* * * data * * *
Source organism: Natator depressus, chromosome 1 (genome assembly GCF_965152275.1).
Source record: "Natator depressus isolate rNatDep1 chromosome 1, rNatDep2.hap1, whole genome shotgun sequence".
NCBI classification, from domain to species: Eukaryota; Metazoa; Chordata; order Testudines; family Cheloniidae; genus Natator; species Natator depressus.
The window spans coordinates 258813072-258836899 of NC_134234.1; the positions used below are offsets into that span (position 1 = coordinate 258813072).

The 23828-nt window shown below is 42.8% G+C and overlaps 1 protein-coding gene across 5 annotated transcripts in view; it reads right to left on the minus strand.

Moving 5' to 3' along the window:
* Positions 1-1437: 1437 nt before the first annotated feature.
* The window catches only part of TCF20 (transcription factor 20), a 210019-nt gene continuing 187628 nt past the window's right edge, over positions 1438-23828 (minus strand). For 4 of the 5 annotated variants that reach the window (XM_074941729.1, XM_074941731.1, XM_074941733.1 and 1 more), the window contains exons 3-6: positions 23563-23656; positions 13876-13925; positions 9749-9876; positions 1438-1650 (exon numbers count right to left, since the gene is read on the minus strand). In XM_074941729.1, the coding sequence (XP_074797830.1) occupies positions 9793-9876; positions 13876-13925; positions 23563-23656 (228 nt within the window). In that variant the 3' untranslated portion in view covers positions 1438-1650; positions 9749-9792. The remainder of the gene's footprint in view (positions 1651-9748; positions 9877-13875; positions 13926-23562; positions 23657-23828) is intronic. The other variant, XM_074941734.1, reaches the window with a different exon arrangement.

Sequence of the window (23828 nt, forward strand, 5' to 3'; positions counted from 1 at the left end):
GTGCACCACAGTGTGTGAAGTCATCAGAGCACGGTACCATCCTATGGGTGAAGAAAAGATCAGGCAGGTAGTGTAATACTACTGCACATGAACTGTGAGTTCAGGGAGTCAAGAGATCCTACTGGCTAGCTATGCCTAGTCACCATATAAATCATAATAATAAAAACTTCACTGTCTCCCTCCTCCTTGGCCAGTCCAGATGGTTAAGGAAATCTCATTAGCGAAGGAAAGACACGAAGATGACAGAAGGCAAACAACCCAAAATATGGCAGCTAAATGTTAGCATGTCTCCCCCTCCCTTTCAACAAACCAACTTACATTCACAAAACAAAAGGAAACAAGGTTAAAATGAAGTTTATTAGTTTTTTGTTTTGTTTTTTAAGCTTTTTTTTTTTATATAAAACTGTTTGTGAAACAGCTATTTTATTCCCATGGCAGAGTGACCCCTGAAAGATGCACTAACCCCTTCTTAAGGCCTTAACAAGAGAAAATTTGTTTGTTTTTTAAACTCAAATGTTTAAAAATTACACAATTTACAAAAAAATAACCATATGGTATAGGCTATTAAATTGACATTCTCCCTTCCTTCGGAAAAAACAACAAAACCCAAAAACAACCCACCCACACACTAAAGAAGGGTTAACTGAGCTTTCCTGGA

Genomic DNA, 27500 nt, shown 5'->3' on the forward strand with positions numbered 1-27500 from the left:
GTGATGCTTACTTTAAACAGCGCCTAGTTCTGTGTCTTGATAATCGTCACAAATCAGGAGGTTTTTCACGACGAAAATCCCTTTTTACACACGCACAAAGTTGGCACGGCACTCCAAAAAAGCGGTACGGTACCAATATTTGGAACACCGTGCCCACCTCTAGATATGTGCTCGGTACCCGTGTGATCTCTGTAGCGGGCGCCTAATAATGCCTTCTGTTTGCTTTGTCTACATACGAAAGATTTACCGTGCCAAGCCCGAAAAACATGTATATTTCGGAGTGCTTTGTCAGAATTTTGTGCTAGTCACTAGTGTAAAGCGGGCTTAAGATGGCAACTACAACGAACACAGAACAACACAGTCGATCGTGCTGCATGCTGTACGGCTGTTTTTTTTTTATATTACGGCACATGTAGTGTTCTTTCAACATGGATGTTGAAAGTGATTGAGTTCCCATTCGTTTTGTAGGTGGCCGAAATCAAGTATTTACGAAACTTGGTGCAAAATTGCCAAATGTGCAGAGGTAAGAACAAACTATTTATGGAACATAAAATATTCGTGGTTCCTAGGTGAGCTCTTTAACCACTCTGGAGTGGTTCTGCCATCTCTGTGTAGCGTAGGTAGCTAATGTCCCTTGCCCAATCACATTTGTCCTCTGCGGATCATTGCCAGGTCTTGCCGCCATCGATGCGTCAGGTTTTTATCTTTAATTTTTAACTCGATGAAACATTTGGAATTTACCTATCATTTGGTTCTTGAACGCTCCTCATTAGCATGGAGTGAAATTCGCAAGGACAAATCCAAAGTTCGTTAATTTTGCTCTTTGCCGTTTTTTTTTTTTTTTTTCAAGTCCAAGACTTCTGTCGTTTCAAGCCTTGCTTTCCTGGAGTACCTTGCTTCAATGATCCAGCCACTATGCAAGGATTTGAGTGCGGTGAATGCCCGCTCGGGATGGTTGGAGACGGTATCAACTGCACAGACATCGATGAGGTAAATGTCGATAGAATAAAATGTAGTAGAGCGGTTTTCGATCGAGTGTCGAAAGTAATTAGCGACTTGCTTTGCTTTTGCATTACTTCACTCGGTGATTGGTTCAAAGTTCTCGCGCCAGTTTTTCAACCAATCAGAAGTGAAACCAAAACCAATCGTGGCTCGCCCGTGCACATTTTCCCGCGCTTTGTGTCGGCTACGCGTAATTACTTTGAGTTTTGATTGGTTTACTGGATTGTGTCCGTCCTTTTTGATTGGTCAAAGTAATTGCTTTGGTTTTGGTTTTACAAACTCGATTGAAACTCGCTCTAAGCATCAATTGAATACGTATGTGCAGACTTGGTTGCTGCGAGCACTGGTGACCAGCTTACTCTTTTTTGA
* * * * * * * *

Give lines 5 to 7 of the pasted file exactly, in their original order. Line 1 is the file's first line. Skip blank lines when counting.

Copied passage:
The 23828-nt window shown below is 42.8% G+C and overlaps 1 protein-coding gene across 5 annotated transcripts in view; it reads right to left on the minus strand.

Moving 5' to 3' along the window:
* Positions 1-1437: 1437 nt before the first annotated feature.